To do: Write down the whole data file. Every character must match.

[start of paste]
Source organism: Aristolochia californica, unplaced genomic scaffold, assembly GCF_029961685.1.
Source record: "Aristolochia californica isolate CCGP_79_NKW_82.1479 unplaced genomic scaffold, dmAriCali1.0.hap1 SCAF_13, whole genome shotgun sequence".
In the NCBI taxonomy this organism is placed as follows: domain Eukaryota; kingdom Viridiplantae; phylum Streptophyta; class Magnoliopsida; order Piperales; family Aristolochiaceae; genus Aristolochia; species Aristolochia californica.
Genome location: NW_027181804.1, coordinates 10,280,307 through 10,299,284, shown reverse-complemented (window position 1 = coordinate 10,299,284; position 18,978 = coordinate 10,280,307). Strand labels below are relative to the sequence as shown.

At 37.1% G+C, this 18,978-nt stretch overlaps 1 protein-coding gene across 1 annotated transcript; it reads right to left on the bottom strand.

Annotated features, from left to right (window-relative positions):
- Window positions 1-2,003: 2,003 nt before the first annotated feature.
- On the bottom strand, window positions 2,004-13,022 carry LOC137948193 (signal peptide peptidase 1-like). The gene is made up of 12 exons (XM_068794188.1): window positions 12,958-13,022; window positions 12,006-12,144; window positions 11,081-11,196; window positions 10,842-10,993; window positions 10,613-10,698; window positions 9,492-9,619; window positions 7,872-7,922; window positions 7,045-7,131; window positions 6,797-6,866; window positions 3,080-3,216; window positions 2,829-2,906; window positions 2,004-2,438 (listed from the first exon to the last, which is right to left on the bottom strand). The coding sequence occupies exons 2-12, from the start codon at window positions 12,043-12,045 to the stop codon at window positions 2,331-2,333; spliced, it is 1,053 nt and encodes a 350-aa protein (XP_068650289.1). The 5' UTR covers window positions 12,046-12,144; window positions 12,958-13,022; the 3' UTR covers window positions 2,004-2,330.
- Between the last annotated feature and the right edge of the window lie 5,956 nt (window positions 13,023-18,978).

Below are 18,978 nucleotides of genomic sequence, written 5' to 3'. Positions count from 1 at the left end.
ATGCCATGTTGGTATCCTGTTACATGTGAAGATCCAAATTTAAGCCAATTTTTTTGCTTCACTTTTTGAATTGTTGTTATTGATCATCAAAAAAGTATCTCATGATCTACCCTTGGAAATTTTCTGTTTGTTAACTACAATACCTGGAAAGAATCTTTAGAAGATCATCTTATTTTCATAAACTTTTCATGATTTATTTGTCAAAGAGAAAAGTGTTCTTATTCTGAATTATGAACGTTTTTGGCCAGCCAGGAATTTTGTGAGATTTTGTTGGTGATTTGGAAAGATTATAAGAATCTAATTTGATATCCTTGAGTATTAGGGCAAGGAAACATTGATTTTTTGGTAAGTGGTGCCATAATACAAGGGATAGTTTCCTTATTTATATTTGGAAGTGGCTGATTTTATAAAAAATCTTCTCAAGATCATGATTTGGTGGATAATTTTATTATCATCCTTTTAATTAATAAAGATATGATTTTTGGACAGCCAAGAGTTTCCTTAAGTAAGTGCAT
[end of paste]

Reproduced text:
Source organism: Aristolochia californica, unplaced genomic scaffold, assembly GCF_029961685.1.
Source record: "Aristolochia californica isolate CCGP_79_NKW_82.1479 unplaced genomic scaffold, dmAriCali1.0.hap1 SCAF_13, whole genome shotgun sequence".
In the NCBI taxonomy this organism is placed as follows: domain Eukaryota; kingdom Viridiplantae; phylum Streptophyta; class Magnoliopsida; order Piperales; family Aristolochiaceae; genus Aristolochia; species Aristolochia californica.
Genome location: NW_027181804.1, coordinates 10,280,307 through 10,299,284, shown reverse-complemented (window position 1 = coordinate 10,299,284; position 18,978 = coordinate 10,280,307). Strand labels below are relative to the sequence as shown.

At 37.1% G+C, this 18,978-nt stretch overlaps 1 protein-coding gene across 1 annotated transcript; it reads right to left on the bottom strand.

Annotated features, from left to right (window-relative positions):
- Window positions 1-2,003: 2,003 nt before the first annotated feature.
- On the bottom strand, window positions 2,004-13,022 carry LOC137948193 (signal peptide peptidase 1-like). The gene is made up of 12 exons (XM_068794188.1): window positions 12,958-13,022; window positions 12,006-12,144; window positions 11,081-11,196; window positions 10,842-10,993; window positions 10,613-10,698; window positions 9,492-9,619; window positions 7,872-7,922; window positions 7,045-7,131; window positions 6,797-6,866; window positions 3,080-3,216; window positions 2,829-2,906; window positions 2,004-2,438 (listed from the first exon to the last, which is right to left on the bottom strand). The coding sequence occupies exons 2-12, from the start codon at window positions 12,043-12,045 to the stop codon at window positions 2,331-2,333; spliced, it is 1,053 nt and encodes a 350-aa protein (XP_068650289.1). The 5' UTR covers window positions 12,046-12,144; window positions 12,958-13,022; the 3' UTR covers window positions 2,004-2,330.
- Between the last annotated feature and the right edge of the window lie 5,956 nt (window positions 13,023-18,978).

Below are 18,978 nucleotides of genomic sequence, written 5' to 3'. Positions count from 1 at the left end.
ATGCCATGTTGGTATCCTGTTACATGTGAAGATCCAAATTTAAGCCAATTTTTTTGCTTCACTTTTTGAATTGTTGTTATTGATCATCAAAAAAGTATCTCATGATCTACCCTTGGAAATTTTCTGTTTGTTAACTACAATACCTGGAAAGAATCTTTAGAAGATCATCTTATTTTCATAAACTTTTCATGATTTATTTGTCAAAGAGAAAAGTGTTCTTATTCTGAATTATGAACGTTTTTGGCCAGCCAGGAATTTTGTGAGATTTTGTTGGTGATTTGGAAAGATTATAAGAATCTAATTTGATATCCTTGAGTATTAGGGCAAGGAAACATTGATTTTTTGGTAAGTGGTGCCATAATACAAGGGATAGTTTCCTTATTTATATTTGGAAGTGGCTGATTTTATAAAAAATCTTCTCAAGATCATGATTTGGTGGATAATTTTATTATCATCCTTTTAATTAATAAAGATATGATTTTTGGACAGCCAAGAGTTTCCTTAAGTAAGTGCAT